Thoreau and the “different drummer” (Walden 204)

Thoreau lived in an age in which learned people were still in awe of the ancient Greeks and Romans, which were seen as representing a golden age of civilization that the modern world had yet to recover. Similarly, the United States was often seen as a young and backwards nation that was culturally inferior to Europe. But Henry, though he loved the classics as much as anyone, was unconcerned:

“Some are dinning in our ears that we Americans, and moderns generally, are intellectual dwarfs compared with the ancients, or even the Elizabethan men. But what is that to the purpose? A living dog is better than a dead lion. Shall a man go and hang himself because he belongs to the race of pygmies, and not be the biggest pygmy that he can? Let every one mind his own business, and endeavor to be what he was made.”

Title page of the edition of Leaves of Grass that Thoreau read. (New York Public Library)

Title page of the edition of Leaves of Grass that Thoreau read. (New York Public Library)

Can you imagine Walt Whitman saying anything like this? — Whitman, who celebrated America with his own quirky, egalitarian patriotism? Whitman, who wrote:

“There was never any more inception than there is now,
Nor any more youth or age than there is now;
And will never be any more perfection than there is now,
Nor any more heaven or hell than there is now.”

Thoreau agreed, and for all his admiration of ancient writers he did not believe in some unattainable golden age of yore. But rather than argue his case here, rather than sound his barbaric yawp as Whitman would do, he merely shrugs his shoulders. Why worry? Just be the best pygmy you can, he says with a wink.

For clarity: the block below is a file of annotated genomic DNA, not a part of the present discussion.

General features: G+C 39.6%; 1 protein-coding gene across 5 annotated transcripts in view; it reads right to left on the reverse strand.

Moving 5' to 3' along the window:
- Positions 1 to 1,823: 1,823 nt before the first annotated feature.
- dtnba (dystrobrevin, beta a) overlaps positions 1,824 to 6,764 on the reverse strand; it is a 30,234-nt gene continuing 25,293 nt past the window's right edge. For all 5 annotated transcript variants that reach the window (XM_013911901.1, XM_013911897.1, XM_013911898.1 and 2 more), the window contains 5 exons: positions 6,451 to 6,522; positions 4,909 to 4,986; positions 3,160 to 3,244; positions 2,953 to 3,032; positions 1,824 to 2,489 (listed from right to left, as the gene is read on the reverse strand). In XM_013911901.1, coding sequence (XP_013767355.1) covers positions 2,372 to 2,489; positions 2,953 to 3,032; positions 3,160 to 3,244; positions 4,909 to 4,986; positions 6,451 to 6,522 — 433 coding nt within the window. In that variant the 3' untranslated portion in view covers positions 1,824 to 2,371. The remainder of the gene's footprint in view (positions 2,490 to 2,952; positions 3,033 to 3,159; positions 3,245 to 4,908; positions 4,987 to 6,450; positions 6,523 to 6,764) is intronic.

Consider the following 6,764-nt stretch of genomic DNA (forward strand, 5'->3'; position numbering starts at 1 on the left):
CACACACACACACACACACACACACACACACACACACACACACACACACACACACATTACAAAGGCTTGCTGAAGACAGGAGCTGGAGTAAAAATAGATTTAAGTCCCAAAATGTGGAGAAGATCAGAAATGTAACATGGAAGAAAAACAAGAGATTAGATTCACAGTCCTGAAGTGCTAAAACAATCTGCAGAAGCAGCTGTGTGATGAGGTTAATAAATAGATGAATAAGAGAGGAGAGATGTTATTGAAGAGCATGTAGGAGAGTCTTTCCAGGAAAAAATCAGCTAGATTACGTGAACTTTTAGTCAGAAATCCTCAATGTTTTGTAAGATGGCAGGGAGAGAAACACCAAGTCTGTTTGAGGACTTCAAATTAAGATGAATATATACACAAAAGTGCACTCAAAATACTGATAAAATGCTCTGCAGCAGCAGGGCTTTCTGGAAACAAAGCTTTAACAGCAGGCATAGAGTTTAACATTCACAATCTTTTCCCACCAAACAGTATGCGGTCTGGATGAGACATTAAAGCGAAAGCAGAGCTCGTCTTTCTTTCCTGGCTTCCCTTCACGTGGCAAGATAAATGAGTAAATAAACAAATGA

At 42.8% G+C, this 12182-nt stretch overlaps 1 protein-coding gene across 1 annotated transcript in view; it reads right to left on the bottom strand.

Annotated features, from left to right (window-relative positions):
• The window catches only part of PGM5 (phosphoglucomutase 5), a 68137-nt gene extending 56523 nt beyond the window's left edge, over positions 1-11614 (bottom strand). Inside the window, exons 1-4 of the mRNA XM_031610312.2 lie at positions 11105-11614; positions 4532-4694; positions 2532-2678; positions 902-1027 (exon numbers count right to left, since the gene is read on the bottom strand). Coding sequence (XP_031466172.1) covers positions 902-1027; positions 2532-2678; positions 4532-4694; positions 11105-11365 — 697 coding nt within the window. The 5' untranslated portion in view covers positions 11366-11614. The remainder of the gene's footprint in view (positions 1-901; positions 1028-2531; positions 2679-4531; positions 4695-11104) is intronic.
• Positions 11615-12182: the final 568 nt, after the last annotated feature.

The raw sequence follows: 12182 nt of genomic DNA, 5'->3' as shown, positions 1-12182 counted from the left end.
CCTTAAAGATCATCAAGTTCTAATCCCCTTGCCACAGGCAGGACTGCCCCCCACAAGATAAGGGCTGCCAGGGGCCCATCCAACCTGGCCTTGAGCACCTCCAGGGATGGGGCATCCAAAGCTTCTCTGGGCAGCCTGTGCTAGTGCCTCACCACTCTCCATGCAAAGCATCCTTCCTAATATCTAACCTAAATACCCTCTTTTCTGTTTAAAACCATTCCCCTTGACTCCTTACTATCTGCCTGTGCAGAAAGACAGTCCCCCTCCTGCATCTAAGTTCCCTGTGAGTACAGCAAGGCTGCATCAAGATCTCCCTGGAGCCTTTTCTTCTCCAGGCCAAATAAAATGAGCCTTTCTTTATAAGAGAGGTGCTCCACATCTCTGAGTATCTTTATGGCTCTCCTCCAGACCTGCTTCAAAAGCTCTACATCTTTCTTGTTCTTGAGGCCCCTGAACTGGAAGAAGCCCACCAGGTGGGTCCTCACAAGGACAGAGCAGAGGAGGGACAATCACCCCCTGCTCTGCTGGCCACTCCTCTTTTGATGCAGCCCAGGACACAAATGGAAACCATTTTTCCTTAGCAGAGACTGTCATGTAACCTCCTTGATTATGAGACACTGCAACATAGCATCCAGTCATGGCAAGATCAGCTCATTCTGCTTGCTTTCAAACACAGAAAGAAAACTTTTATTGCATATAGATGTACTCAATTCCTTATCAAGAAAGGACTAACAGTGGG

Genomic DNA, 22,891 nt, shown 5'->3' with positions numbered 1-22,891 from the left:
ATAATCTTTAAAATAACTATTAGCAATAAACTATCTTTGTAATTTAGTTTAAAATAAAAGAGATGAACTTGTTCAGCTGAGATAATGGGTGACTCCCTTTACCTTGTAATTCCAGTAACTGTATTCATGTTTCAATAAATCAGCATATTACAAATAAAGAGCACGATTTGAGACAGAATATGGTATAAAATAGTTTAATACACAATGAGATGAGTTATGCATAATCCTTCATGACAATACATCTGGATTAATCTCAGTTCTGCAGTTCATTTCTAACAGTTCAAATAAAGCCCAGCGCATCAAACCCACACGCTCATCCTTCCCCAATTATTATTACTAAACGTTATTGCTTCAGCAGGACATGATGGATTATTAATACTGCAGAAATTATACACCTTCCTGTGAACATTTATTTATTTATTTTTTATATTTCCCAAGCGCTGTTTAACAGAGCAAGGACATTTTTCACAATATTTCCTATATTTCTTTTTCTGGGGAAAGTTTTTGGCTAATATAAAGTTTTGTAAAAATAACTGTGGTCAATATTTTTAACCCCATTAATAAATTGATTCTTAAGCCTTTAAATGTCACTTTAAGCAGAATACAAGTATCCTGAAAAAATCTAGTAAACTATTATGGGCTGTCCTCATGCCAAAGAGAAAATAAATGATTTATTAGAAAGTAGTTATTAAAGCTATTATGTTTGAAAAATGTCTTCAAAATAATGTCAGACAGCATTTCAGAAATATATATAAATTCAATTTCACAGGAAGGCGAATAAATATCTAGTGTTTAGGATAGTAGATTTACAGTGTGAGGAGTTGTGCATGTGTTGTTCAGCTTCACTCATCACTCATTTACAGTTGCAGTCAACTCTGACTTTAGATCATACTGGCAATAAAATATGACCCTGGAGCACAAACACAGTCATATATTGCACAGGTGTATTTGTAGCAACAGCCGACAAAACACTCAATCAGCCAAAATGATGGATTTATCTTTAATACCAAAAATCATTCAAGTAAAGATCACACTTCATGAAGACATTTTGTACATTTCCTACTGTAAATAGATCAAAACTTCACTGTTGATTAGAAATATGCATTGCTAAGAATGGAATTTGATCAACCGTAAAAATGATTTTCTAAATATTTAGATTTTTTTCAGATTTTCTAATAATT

And then he delivers what is perhaps the most quoted line in this oft-quoted book:

“Why should we be in such desperate haste to succeed and in such desperate enterprises? If a man does not keep pace with his companions, perhaps it is because he hears a different drummer. Let him step to the music which he hears, however measured or far away.”

Thoreau and Whitman seemed wary of each other the only time they met, in 1856 in Brooklyn, shortly after their (eventually) famous books were published. In time they came to respect and admire one another’s work from afar. In 1888, more than a quarter century after Thoreau’s death, Whitman wrote:

“One thing about Thoreau keeps him very near to me: I refer to his lawlessness — his dissent — his going his own absolute road let hell blaze all it chooses.” (Quoted in Richardson, Henry Thoreau, p. 349)

(About  “A Year in Walden”)


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